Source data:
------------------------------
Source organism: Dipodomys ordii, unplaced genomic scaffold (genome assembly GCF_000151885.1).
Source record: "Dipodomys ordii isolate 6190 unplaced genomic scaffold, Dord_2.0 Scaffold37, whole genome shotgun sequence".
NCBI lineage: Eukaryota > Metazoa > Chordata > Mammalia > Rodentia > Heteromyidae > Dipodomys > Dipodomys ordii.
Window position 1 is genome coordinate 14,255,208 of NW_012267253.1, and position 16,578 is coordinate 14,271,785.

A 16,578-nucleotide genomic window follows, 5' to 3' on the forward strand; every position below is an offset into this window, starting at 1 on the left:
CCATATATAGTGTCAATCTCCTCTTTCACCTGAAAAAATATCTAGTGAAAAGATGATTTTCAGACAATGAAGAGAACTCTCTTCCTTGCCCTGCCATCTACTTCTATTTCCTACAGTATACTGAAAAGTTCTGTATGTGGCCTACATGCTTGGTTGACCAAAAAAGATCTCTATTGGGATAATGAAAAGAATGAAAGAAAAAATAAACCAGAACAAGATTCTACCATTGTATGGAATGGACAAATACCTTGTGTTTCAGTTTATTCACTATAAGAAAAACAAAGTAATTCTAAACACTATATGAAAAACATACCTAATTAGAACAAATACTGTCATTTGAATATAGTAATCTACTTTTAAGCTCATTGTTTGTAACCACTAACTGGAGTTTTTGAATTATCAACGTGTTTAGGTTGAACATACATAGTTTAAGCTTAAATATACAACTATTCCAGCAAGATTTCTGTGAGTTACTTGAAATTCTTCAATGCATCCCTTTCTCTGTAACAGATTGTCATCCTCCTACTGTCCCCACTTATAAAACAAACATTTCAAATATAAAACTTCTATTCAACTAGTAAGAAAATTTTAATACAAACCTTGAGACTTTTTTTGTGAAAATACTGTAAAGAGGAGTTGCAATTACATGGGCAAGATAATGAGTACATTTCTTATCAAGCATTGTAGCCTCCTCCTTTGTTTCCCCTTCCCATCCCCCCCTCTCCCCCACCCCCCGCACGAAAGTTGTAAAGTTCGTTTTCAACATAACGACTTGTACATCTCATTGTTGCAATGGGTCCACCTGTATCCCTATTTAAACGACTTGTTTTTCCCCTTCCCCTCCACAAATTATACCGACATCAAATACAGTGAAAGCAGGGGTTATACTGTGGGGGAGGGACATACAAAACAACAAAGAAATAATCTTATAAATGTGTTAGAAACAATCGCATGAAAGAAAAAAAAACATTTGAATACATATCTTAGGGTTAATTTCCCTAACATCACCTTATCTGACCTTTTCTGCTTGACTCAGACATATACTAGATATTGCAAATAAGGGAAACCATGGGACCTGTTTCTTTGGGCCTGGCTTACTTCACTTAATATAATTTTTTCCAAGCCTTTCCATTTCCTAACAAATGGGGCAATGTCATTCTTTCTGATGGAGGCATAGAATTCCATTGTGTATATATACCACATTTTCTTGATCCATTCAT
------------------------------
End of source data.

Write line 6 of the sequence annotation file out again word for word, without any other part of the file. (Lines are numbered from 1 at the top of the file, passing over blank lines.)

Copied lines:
CCATATATAGTGTCAATCTCCTCTTTCACCTGAAAAAATATCTAGTGAAAAGATGATTTTCAGACAATGAAGAGAACTCTCTTCCTTGCCCTGCCATCTACTTCTATTTCCTACAGTATACTGAAAAGTTCTGTATGTGGCCTACATGCTTGGTTGACCAAAAAAGATCTCTATTGGGATAATGAAAAGAATGAAAGAAAAAATAAACCAGAACAAGATTCTACCATTGTATGGAATGGACAAATACCTTGTGTTTCAGTTTATTCACTATAAGAAAAACAAAGTAATTCTAAACACTATATGAAAAACATACCTAATTAGAACAAATACTGTCATTTGAATATAGTAATCTACTTTTAAGCTCATTGTTTGTAACCACTAACTGGAGTTTTTGAATTATCAACGTGTTTAGGTTGAACATACATAGTTTAAGCTTAAATATACAACTATTCCAGCAAGATTTCTGTGAGTTACTTGAAATTCTTCAATGCATCCCTTTCTCTGTAACAGATTGTCATCCTCCTACTGTCCCCACTTATAAAACAAACATTTCAAATATAAAACTTCTATTCAACTAGTAAGAAAATTTTAATACAAACCTTGAGACTTTTTTTGTGAAAATACTGTAAAGAGGAGTTGCAATTACATGGGCAAGATAATGAGTACATTTCTTATCAAGCATTGTAGCCTCCTCCTTTGTTTCCCCTTCCCATCCCCCCCTCTCCCCCACCCCCCGCACGAAAGTTGTAAAGTTCGTTTTCAACATAACGACTTGTACATCTCATTGTTGCAATGGGTCCACCTGTATCCCTATTTAAACGACTTGTTTTTCCCCTTCCCCTCCACAAATTATACCGACATCAAATACAGTGAAAGCAGGGGTTATACTGTGGGGGAGGGACATACAAAACAACAAAGAAATAATCTTATAAATGTGTTAGAAACAATCGCATGAAAGAAAAAAAAACATTTGAATACATATCTTAGGGTTAATTTCCCTAACATCACCTTATCTGACCTTTTCTGCTTGACTCAGACATATACTAGATATTGCAAATAAGGGAAACCATGGGACCTGTTTCTTTGGGCCTGGCTTACTTCACTTAATATAATTTTTTCCAAGCCTTTCCATTTCCTAACAAATGGGGCAATGTCATTCTTTCTGATGGAGGCATAGAATTCCATTGTGTATATATACCACATTTTCTTGATCCATTCAT